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Moving Kinship: Alexandra Palace Moving Kinship: Alexandra Palace Moving Kinship: Alexandra Palace Moving Kinship: Alexandra Palace Moving Kinship: Alexandra Palace Moving Kinship: Alexandra Palace Moving Kinship: Alexandra Palace Moving Kinship: Alexandra Palace Moving Kinship: Alexandra Palace

Moving Kinship: Alexandra Palace

Moving Kinship: Alexandra Palace

Moving Kinship is a transdisciplinary project that takes place in UK and international participatory ecologies hubs located in arts centres, museums, hospitals and grass roots organisations. Created by Beatrice Allegranti in 2016, the project involves making bespoke and trauma-informed live and digital performances with and for audiences as a way of engaging ethically with the many complex and intersecting challenges we are confronted with in our troubled world. Working  across forms (choreographic, film, conversational, illustration, writing, capoeira, music), the aim of the bespoke hubs is to activate modes of collaboration, collectivity and nurture cultures of multiple belongings and care. The hubs often give rise to full scale artistic works. To date, Beatrice and her team have worked intergenerationally with families affected by rare early onset dementia, youth environmental activists, LGBTQI+ communities and activists, as well as artists and scientists in the UK, Norway, the Netherlands and Japan.




This page documents Moving Kinship at Hornsey Town Hall Arts Centre and  and Alexandra Palace. Participants have offered us poignant and often overlooked insights into their lives during our where we have created bespoke choreography and music based on families experiences of living with one of the many dementias. The creative process is informed by a unique blend of dance movement psychotherapy and choreographic practice that Beatrice has developed over the past twenty years.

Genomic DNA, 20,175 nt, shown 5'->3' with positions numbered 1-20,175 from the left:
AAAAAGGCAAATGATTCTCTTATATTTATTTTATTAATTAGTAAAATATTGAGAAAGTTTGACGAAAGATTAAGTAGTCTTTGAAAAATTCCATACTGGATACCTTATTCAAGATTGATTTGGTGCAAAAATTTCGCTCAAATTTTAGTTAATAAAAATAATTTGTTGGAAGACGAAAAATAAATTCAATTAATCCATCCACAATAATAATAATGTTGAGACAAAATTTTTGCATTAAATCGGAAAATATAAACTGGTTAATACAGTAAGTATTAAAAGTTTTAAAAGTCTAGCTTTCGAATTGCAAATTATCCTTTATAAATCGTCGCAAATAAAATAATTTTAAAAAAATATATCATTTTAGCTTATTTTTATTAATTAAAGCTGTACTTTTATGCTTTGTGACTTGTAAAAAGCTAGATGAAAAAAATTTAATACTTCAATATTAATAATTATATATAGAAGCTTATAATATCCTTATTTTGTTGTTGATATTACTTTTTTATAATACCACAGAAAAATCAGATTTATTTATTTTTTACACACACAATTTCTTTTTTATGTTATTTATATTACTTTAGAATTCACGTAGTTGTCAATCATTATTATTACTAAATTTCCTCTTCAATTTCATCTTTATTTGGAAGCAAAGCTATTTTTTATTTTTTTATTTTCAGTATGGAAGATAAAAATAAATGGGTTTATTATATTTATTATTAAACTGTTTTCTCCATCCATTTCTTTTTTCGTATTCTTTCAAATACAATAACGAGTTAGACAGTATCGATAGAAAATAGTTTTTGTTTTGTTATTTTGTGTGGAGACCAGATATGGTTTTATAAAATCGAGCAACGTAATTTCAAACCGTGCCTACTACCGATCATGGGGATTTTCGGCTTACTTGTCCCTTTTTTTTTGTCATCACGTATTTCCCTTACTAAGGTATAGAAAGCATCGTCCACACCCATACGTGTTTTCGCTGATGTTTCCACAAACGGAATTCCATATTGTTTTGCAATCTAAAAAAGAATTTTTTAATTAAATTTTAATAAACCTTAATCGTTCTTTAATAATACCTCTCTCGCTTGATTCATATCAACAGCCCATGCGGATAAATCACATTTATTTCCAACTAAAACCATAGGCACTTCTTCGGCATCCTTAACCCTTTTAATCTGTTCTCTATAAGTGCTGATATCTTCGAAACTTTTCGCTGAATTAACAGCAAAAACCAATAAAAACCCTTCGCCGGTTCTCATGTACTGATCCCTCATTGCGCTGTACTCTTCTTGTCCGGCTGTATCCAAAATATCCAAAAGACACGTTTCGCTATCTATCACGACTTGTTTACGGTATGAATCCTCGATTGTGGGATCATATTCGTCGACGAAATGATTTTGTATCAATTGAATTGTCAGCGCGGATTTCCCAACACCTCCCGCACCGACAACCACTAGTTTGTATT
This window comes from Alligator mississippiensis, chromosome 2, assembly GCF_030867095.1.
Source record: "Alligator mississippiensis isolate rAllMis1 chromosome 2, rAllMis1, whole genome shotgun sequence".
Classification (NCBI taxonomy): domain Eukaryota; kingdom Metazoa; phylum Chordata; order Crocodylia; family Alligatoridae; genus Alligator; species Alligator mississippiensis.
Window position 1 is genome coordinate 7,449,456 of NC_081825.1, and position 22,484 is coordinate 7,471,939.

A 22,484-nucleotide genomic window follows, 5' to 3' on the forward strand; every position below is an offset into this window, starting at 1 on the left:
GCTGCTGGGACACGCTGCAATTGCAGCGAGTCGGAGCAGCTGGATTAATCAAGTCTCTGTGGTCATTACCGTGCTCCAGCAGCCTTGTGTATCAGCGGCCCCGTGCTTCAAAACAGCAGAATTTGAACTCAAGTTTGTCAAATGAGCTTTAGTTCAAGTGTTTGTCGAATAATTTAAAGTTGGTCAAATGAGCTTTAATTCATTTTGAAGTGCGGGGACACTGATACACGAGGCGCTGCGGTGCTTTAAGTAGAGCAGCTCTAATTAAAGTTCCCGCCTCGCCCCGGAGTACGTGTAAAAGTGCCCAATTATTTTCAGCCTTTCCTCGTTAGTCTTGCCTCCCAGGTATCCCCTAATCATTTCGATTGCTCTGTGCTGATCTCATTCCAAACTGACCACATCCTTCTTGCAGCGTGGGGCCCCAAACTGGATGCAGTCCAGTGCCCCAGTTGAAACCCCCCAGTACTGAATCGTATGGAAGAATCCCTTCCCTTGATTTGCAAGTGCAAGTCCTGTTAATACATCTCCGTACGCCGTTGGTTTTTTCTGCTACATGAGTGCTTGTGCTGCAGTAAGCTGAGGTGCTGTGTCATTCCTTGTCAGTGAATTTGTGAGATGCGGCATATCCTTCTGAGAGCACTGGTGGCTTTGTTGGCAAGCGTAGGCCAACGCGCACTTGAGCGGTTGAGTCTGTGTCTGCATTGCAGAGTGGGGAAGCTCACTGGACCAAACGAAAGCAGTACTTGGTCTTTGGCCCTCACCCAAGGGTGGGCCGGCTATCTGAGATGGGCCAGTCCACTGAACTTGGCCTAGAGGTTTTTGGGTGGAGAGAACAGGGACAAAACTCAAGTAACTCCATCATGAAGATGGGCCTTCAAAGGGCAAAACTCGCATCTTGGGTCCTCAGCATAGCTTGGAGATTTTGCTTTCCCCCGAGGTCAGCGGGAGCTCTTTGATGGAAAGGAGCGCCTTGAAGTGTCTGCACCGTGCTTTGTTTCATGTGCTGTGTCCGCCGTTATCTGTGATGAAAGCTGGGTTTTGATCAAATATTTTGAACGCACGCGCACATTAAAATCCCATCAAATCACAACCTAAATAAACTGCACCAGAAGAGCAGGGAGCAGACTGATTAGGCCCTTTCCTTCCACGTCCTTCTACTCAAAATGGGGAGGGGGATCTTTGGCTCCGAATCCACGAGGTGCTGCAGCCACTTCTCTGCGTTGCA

The bespoke choreographic material is being also being developed for a dance theatre work-in-progress: I’ve Lost You Only To Discover That I Have Gone Missing touring London during the Autumn 2017.

Below is a short video documenting early pilot hubs that took place during 2017  at the Ply Art Gallery, Hornsey Arts Centre, North London. The video includes reflections from participants and dancers.

Photos: Julia Testa

Yvonne JT

At first I was anxious watching the dancers… so accomplished. They invited me in such a warm way I became more relaxed. I enjoy the intense expressions on faces and the body emotive movements. I feel like moving, also being part of a group and making close connections feels good. Thanks for the creations.

Elizabeth, participant living with young onset dementia



Erica&Roger JT


‘A very poignant portrayal of a relationship in turmoil’. Elaine, Participant.


‘A nice way for us to be together as a family in complete contrast to normal. To move, be in contact, to just be with each other. All centered around dementia a burden we all face day to day – but it came as a release rather than a reminder’.

Luke& Sabrina

‘I feel like I’m dancing for her…to take the information from her life, it’s like brining her life into the future, to carry her life in our movements. So we keep saying her message…through our performance the audience will remember’, Sabrina, Dancer


Roger & daughters

flyerV03-05I liked the way the sounds tied in with the human voice’. Thomas, participant.



SAbrina& Luke shoes

Takehsi Yelling

‘I feeel like we’re building an embodied library of life stories’ Takeshi, Dancer



Moving Kinship clearly demonstrates that the embodied and artistic nature of the work allows people living with young onset dementia the chance to creatively engage and express themselves and gives families opportunities to connect in non-verbal ways. We recognize clear benefits these sessions have on the wellbeing of all the participants and the ability of families to continue to communicate.

Mark Civil

Head of Learning, Alexandra Palace